The landscape of learning and development has experienced accelerated change in the past year, similar to other aspects of the HR profession.
Now, a number of trends could conspire to make things even more complicated as organizations move past the coronavirus pandemic. In an interview, HR Dive sought insight on L&D's path forward from Jason Wingard, dean emeritus and professor of human capital management at Columbia University's School of Professional Studies.
Wingard, who also is the founder and chairman of executive coaching and corporate training consultancy The Education Board, previously spoke to HR Dive about the challenges employers would face while bridging skills gaps during the 2020s, as well as the wrinkles provided by shifts in the online learning space. While some trends have not been drastically changed by COVID-19, he noted, others have been amplified.
#1: Remote work complicates the training stack
The pandemic changed paradigms about where people work, but also how they work. That could complicate training design, Wingard said.
One positive aspect of remote work is that it can allow employers to better isolate the competencies required to perform a given job, he noted; "it allows you to evaluate that much more directly."
But this way of work has also reduced the ability of training professionals to create what Wingard termed "dynamic exchanges within and among people." It can be more difficult, for example, to share screens and allow employees to see how their co-workers operate. Lags in user experience also may occur.
Additionally, remote-based training can be a barrier for organizations operating in industries that require more social and personal interaction, such as insurance and sales. "Training for these groups becomes a barrier," Wingard said.
Employers can offer a baseline of skills in which workers need to obtain proficiency but, ultimately, it may be up to employees themselves to adjust to advancing technology and ways of working, he added.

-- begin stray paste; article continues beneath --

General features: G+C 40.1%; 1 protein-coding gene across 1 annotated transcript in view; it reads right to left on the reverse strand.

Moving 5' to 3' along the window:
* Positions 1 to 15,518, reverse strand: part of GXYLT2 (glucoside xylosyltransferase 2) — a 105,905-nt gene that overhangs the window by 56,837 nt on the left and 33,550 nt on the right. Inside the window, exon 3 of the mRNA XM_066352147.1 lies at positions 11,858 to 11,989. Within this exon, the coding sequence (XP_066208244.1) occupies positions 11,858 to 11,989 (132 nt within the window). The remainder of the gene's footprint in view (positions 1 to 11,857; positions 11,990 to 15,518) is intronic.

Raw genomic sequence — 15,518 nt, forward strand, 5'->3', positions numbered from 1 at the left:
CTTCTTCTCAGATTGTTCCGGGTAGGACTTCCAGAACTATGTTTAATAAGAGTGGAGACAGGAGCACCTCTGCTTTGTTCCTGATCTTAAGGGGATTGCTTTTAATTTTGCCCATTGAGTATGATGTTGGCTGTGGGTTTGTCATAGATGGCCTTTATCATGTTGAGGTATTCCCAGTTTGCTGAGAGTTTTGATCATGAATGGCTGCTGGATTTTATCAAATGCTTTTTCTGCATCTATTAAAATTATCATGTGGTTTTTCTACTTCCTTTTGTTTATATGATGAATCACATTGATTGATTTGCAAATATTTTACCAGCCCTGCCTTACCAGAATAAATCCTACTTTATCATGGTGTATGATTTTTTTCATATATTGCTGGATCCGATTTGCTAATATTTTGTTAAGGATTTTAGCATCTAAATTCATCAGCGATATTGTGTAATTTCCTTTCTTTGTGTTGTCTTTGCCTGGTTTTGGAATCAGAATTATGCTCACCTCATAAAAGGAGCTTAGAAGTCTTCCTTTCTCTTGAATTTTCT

#2: Social justice reckoning impacts talent pipelines
Conversations around racial justice in the past year have affected training on multiple levels. Leaders, on one hand, have been tasked with leading their teams on diversity and inclusion. But talent acquisition and development teams have been challenged to help organizations build diverse and inclusive teams.
Unconscious bias looms large in the D&I conversation, and employers have the opportunity to develop more equitable systems for assessing candidates, Wingard said. One key example is the creation of diverse hiring panels that evaluate talent more closely in alignment with the needs of a given job.
Doing so could land candidates who are not only a better fit for the job, but who also show higher job satisfaction in the long run, Wingard said; "the whole cycle is much better than, who do you know."
#3: Younger workers show demand for long-term skill building
Millennial and Generation Z workers are projected to become the largest share of the U.S. workforce for some time, bringing their own set of expectations about how employers should invest in development.
"They're not going along with the status quo," Wingard said. "They want more investment in transferable skills."
He also observed that, in the higher education context, graduate students are choosing to pursue career fields and academic majors that focus on applied, practical skills; "I need to be doing computer programming or something that's going to allow me to do a checklist of competencies."
That may reflect how some younger employees think about skill building in the workplace, Wingard said. But employers will need to decide early on how they will invest in helping employees obtain such competencies.